Made it to Panama, eighth country on this trip.
Once again started early. First 18km to the border was on a reasonable though occasionally bumpy road. Once again, nice to have the cool morning air.
Many of the houses in Costa Rica have these boxes out front. Sometimes they will have an empty bottle or two or other debris. Always on a post out of the ground, but otherwise vary in construction. I assume these are garbage but not 100% sure.
I cycled past the Costa Rica immigration building. Asked some police and they directed me back to what I thought was a bus station. First step was to go across the street and pay $8 ($7 exit tax and $1 fee). Next had to fill out the exit form. Otherwise, was quick and easy to get my stamp to exit Costa Rica.
Next stop back to the Panama immigration building. This went even easier. They looked through my passport. Next took a photo and scanned my fingerprints. After that a stamp and I was ready to go. I had read a variety of things on the internet and was prepared to document my exit (plane ticket from Panama City back to US) and prepared otherwise answer questions – but it all went easier than expected.
The road in Panama started very nicely and gradually became worse as I neared David.
Initially it was a four lane concrete highway with a good asphalt shoulder.
About half way, the shoulder deteriorated and disappeared in many places. Hence, I was riding on the concrete. Unfortunately, the traffic also increased – though vehicles generally gave me room. The last 10km into David, the adjoining cement slabs had shifted and now there was often a 1cm (1/2″) sharp drop from one slab to the next. Bump, bump, bump. Not the best to ride but not much alternative.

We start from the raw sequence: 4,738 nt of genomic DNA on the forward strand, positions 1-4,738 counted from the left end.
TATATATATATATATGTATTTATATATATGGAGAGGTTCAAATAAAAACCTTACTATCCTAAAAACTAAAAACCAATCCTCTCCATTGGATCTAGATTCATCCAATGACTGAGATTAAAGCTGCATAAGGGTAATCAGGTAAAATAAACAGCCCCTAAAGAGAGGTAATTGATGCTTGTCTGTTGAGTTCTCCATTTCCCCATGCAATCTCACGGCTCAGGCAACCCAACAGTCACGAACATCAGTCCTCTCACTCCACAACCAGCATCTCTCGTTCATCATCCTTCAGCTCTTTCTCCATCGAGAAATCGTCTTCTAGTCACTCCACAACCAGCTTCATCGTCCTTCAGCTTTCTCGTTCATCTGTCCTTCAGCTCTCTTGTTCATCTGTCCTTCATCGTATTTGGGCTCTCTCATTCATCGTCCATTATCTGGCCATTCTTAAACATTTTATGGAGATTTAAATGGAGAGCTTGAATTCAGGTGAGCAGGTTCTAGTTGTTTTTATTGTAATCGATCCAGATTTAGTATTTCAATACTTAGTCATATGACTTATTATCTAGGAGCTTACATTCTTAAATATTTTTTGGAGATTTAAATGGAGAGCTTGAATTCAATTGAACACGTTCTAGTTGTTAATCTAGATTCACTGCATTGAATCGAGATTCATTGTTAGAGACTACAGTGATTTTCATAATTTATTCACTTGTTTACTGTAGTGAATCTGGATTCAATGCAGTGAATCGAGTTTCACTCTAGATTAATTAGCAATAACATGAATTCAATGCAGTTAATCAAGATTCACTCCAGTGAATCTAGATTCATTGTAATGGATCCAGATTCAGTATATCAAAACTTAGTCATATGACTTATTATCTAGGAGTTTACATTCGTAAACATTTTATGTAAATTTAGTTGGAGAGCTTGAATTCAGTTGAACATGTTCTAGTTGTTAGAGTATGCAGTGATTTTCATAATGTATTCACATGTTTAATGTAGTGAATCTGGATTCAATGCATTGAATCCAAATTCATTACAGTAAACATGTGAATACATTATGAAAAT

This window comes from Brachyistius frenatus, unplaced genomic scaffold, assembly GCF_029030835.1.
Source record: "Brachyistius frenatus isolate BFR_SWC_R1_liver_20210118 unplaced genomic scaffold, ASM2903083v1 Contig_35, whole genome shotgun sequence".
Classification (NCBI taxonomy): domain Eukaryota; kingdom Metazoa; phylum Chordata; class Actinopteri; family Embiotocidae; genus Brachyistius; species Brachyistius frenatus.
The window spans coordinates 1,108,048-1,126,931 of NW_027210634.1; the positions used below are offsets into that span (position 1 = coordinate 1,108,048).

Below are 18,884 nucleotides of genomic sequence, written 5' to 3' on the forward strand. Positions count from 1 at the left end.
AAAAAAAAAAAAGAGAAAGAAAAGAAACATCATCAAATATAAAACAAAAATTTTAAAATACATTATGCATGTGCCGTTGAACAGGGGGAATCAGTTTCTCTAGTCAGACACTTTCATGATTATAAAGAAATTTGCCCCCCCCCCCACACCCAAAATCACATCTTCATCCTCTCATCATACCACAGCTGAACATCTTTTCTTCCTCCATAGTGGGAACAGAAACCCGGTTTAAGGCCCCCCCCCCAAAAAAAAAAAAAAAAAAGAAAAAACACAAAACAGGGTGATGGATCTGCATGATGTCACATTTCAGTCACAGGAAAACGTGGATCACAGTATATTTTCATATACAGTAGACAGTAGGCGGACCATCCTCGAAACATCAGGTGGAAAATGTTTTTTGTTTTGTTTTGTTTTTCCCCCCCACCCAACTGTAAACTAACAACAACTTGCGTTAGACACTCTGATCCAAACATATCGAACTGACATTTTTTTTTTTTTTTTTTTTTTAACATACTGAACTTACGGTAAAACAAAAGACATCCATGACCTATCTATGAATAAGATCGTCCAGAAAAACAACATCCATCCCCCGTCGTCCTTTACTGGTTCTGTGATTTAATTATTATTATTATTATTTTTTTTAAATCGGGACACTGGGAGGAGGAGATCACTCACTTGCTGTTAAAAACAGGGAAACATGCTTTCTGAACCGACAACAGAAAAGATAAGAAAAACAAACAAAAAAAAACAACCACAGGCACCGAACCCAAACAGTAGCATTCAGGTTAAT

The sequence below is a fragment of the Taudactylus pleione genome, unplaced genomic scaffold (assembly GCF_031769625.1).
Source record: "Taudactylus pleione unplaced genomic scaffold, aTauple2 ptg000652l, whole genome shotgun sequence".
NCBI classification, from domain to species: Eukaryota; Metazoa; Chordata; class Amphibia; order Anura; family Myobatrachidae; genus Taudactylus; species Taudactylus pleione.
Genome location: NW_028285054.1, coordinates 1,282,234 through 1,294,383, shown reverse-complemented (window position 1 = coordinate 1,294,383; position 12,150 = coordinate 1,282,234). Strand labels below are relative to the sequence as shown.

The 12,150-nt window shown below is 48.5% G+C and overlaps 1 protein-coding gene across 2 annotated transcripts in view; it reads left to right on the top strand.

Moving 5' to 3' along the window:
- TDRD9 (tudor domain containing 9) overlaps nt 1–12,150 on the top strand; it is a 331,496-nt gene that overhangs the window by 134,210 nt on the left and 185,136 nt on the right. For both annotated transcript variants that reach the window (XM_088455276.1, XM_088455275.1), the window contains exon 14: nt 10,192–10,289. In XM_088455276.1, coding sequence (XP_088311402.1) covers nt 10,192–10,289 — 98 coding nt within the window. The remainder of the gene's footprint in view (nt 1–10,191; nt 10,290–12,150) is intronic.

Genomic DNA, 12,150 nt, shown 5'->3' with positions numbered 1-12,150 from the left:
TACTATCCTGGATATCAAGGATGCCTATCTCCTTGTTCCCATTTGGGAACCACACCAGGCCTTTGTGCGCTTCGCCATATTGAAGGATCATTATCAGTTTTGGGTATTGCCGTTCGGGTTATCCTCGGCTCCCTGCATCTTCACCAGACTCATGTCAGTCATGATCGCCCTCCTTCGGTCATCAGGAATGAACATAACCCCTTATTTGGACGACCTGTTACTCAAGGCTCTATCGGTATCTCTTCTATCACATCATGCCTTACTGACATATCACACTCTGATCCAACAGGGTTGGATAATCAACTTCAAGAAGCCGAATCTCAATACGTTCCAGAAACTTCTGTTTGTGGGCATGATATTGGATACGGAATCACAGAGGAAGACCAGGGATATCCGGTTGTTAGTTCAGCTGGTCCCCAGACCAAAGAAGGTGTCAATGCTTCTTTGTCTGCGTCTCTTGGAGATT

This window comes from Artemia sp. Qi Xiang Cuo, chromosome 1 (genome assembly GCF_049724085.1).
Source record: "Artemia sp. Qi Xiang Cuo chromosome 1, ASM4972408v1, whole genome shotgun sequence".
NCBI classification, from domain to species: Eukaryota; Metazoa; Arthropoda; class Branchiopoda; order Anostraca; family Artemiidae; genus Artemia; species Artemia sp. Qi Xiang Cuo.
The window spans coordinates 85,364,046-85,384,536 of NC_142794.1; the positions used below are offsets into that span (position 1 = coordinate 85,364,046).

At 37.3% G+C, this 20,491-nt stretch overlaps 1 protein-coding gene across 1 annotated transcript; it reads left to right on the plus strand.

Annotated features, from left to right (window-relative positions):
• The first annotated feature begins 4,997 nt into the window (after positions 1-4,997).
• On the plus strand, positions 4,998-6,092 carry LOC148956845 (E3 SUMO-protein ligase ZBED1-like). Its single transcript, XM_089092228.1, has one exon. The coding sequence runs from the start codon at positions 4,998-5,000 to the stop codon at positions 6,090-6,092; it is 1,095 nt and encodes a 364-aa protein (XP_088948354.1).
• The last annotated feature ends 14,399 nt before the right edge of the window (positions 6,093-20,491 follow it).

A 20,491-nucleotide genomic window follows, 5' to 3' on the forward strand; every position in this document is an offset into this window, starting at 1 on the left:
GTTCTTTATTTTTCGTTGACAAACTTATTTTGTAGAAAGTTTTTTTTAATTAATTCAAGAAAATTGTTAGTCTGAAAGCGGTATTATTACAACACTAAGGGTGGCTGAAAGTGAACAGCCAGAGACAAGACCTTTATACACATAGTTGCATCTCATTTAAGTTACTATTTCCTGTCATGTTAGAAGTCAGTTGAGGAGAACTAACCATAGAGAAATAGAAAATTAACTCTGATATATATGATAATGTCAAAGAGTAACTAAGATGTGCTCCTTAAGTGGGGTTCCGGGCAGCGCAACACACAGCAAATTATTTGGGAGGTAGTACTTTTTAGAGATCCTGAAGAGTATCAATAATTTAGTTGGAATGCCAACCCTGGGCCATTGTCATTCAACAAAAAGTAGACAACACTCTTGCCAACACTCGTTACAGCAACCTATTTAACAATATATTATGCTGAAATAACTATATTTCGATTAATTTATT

We climbed slowly to 250m and after that a majority of the riding was downhill into David.
Saw some of these housing developments along the way. Signs are in Spanish, though wonder if they are directed to expat communities, as I know Panama is a popular destination.
There is a big festival in town: Feria de David, from the 16th to the 26th of March. Many of the streets were blocked off. I had made a hotel reservation via Expedia to make sure I had a room, though availability was low. Saw quite a few people on horseback including these riders.
Overall, nice to get into David and reach Panama. Plan is to cycle from here to Panama City and then fly from there to Colombia with a short intermission in Colorado in between. I bought the ticket a bit ago, and hence have some extra time I’ll spend either along the way or in Panama City when I arrive there. Given the warm afternoons, also nice if I can make some shorter (cool) morning rides.
Welcome to the jungle. As I’ve ridden east through Costa Rica, landscapes have gradually become more lush and green. Even in the dry season, the rivers flow under the bridge crossings. Seems like just off the road is a thicket of vegetation.
Forecast called for chance of showers and saw a thunderhead starting to build even in morning as I left. It pretty well stayed dry until after I arrived and even then only a few sprinkles.
The first two hours of the day are my favorite. Not only is it cooler, but there seem to be a lot more noises out in the vegetation. Squeaks, whistles, caws and other insect and animal sounds. Sometimes I listen twice to think, “is that squeak my bike?” but then realize it is some bird. On flat terrain, I will have covered 30km in those first two hours all before it gets very warm. After that still noises, but quieter. Also traffic starts to pick up.
Passed a number of these covered bus stops today and stopped for snack at 26km at one of them. There was a town at 32km and one at 60km and otherwise mostly rural areas. Parts of the road were newly done smooth asphalt and last 15km was a bit bumpier. It wasn’t wide, but traffic generally waited to pass.